Hopefully China is Not Just an Up-and-Coming Economic Superpower

Sunday, November 07 2010 @ 08:21 AM JST

Contributed by: Y.Yamamoto


Confucius (551-
479 BC)

Most scholars and pundits in America and some other Western countries are ignorant enough to attribute Asiatic backwardness to Confucianism. Worse, they are also arrogant enough to assume they wouldn't find any new wisdom if they bothered to go straight to the horse's mouths: The Four Books compiled circa 300 BC by early disciples of Confucius. The same can be said of their Japanese counterparts who are all yellow Yankees. It is true that they have learned in schools of maxims from The Four Books that recapitulate the Confucian principles. But they have never really understood the principal tenet incarnated in one of The Four Books titled 大学 (Great Learning). It reads: 修身斉家治国平天下.

There seems to be no standard way of expressing the idea in English. But an English-speaking Internet user has given it a try. This person translates these words like this:

"To put the world in order, we must first put the nation in order; to put the nation in order, we must put the family in order; to put the family in order, we must first set our hearts right so as to cultivate our personal life." (I made some modification to the last part of the quote for the sake of clarification.)

In short, your integrity as an individual is all that matters.

Policymakers and self-styled political analysts who habitually invert the Confucian logic should shut their mouth altogether if that means they can't make a fast buck anymore.

You don't have to convert to communism distorted by the bastard named Mao Zedong; neither do you need to agree with Deng Xiaoping who gave a new twist to Maoism. You just have to sober yourself up from the delusions being disseminated by Western demagogues and ideologues in order to see what is really at issue in this messy world.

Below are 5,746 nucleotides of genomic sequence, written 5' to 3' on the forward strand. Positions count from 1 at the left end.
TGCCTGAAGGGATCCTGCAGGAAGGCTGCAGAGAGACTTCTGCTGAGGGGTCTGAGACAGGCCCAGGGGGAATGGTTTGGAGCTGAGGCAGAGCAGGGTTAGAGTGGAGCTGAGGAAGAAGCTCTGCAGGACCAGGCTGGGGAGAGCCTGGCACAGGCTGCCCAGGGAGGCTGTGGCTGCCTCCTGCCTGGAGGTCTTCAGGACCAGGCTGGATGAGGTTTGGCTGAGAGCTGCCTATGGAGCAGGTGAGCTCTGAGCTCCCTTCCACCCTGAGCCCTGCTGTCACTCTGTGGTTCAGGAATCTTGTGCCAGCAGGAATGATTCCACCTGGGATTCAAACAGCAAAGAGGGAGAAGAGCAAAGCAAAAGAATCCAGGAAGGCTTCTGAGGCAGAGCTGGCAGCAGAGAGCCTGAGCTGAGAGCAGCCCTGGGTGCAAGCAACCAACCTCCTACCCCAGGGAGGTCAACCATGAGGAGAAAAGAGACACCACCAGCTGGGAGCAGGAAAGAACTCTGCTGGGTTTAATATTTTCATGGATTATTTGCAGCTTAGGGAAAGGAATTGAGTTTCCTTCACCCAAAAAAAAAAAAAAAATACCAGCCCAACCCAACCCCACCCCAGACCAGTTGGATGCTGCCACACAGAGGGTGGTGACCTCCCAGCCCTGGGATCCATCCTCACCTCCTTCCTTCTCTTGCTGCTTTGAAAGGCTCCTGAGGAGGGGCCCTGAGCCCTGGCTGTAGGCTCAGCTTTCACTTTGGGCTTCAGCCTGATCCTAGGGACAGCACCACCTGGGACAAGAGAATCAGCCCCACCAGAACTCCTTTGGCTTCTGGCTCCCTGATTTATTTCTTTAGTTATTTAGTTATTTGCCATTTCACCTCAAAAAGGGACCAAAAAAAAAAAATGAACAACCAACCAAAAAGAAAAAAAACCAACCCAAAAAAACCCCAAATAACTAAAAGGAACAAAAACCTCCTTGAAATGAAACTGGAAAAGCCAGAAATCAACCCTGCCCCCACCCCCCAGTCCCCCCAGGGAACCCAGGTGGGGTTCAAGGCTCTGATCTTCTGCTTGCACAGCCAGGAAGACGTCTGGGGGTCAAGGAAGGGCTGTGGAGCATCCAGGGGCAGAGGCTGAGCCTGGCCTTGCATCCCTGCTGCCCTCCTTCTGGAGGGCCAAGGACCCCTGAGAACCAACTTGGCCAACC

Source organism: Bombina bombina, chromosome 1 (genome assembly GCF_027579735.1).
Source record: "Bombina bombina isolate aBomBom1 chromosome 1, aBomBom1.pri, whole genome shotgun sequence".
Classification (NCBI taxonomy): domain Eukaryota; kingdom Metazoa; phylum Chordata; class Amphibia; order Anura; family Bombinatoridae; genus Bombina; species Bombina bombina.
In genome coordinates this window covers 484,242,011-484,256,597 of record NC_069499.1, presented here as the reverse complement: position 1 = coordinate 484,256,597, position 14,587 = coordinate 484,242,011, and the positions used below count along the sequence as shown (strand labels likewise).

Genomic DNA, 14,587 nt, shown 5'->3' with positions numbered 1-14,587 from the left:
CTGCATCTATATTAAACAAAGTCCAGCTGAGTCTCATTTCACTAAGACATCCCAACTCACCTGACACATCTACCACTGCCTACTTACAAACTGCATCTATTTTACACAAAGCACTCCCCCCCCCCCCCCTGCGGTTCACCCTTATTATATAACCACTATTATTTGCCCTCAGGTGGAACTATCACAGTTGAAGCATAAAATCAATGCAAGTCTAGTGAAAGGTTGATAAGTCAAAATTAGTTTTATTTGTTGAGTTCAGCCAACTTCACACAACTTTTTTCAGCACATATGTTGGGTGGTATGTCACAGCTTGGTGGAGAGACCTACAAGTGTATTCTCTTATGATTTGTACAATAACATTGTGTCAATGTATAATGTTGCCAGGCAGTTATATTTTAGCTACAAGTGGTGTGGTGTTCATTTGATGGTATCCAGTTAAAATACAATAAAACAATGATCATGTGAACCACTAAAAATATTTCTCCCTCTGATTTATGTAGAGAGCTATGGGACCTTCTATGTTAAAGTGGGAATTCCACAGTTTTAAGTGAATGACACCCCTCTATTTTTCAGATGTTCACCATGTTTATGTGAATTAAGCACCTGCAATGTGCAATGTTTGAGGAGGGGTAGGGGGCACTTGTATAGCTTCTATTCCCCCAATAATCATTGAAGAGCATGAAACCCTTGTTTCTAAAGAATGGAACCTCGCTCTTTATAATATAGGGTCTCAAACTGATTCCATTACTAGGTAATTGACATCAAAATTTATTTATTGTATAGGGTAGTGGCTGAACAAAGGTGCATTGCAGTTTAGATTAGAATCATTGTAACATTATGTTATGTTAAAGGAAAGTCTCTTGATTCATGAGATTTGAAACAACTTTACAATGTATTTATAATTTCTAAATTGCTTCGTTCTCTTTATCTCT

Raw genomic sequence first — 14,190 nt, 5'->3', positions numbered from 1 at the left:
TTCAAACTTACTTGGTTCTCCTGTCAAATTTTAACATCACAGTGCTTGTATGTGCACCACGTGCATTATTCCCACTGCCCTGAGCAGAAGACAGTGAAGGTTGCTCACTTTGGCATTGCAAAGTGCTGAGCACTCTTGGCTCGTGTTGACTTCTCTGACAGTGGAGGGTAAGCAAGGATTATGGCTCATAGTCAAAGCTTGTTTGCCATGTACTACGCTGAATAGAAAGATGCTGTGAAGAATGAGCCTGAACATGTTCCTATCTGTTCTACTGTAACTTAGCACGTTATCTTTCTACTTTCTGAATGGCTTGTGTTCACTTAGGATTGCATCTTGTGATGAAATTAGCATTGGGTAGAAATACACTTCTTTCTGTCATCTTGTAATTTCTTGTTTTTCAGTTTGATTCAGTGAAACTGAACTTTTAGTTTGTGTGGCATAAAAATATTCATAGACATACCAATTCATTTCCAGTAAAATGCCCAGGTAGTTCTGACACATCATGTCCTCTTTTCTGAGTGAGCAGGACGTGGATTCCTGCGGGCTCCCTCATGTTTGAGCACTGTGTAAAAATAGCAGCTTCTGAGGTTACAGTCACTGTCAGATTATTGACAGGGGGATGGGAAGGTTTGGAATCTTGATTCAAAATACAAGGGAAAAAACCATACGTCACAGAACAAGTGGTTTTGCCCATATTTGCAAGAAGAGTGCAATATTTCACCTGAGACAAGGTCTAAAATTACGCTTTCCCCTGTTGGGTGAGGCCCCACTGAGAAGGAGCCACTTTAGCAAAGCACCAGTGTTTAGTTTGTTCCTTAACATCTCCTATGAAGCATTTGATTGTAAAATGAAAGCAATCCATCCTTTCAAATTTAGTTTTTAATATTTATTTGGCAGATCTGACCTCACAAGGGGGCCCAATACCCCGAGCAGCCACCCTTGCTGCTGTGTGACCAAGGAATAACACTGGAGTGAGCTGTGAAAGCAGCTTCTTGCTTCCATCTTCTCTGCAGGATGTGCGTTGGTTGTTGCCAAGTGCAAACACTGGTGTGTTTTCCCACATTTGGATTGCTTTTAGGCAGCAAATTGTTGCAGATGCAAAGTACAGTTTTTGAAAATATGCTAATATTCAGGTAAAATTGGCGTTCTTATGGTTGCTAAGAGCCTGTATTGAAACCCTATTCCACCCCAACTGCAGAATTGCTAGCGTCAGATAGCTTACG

As of writing this post, APEC 2010 is going on in this port city of Yokohama. As usual, participants from developed countries and developing countries seem to be divided over every issue on the agenda. It's quite predictable that at the closing session, the Japanese chairman will celebrate his own success in having all attendees sign the empty statement that essentially says, "Let's go on swimming together if only to sink together."

Until they wake up to the old Chinese wisdom, they are doomed to see a never-ending multiplication of busybodies and crybabies. One busybody creates two crybabies who, in turn, create four busybodies. The chain reaction goes on and on.

If we should still see a ray of hope somewhere, it will be the Chinese who could possibly break the vicious circle. GDP-wise, they have already overtaken the Japanese and are now poised to catch up with the Americans. But hopefully they aren't just replacing the two old economic powerhouses, one already dead and the other quickly dying.

That is basically why the "collapse" is coming at a glacial pace. The Chinese people certainly know that just toppling the communist regime is far from enough to make a real change happen.

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